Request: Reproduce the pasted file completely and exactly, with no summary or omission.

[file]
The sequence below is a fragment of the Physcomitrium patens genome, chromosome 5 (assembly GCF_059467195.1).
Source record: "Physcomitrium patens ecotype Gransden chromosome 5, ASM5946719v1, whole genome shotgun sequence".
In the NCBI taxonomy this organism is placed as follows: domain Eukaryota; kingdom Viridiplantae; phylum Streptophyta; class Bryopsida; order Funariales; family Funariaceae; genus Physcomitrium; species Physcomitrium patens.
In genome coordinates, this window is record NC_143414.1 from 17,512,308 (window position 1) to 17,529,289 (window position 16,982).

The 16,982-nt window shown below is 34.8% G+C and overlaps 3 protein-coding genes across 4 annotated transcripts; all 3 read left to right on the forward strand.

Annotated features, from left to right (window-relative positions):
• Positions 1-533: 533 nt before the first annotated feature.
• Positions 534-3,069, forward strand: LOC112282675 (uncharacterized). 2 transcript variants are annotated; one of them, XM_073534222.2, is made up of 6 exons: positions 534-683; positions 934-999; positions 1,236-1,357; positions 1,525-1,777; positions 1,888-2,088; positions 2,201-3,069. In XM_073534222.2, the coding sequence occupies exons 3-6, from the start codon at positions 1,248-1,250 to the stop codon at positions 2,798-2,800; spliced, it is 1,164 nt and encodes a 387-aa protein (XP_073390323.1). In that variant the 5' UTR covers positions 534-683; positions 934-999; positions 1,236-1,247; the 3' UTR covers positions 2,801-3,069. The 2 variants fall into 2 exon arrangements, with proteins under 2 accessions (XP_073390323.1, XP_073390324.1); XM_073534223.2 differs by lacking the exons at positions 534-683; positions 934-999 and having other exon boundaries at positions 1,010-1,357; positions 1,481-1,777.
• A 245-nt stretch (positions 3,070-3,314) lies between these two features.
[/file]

The sequence below is a fragment of the Physcomitrium patens genome, chromosome 5 (assembly GCF_059467195.1).
Source record: "Physcomitrium patens ecotype Gransden chromosome 5, ASM5946719v1, whole genome shotgun sequence".
In the NCBI taxonomy this organism is placed as follows: domain Eukaryota; kingdom Viridiplantae; phylum Streptophyta; class Bryopsida; order Funariales; family Funariaceae; genus Physcomitrium; species Physcomitrium patens.
In genome coordinates, this window is record NC_143414.1 from 17,512,308 (window position 1) to 17,529,289 (window position 16,982).

The 16,982-nt window shown below is 34.8% G+C and overlaps 3 protein-coding genes across 4 annotated transcripts; all 3 read left to right on the forward strand.

Annotated features, from left to right (window-relative positions):
• Positions 1-533: 533 nt before the first annotated feature.
• Positions 534-3,069, forward strand: LOC112282675 (uncharacterized). 2 transcript variants are annotated; one of them, XM_073534222.2, is made up of 6 exons: positions 534-683; positions 934-999; positions 1,236-1,357; positions 1,525-1,777; positions 1,888-2,088; positions 2,201-3,069. In XM_073534222.2, the coding sequence occupies exons 3-6, from the start codon at positions 1,248-1,250 to the stop codon at positions 2,798-2,800; spliced, it is 1,164 nt and encodes a 387-aa protein (XP_073390323.1). In that variant the 5' UTR covers positions 534-683; positions 934-999; positions 1,236-1,247; the 3' UTR covers positions 2,801-3,069. The 2 variants fall into 2 exon arrangements, with proteins under 2 accessions (XP_073390323.1, XP_073390324.1); XM_073534223.2 differs by lacking the exons at positions 534-683; positions 934-999 and having other exon boundaries at positions 1,010-1,357; positions 1,481-1,777.
• A 245-nt stretch (positions 3,070-3,314) lies between these two features.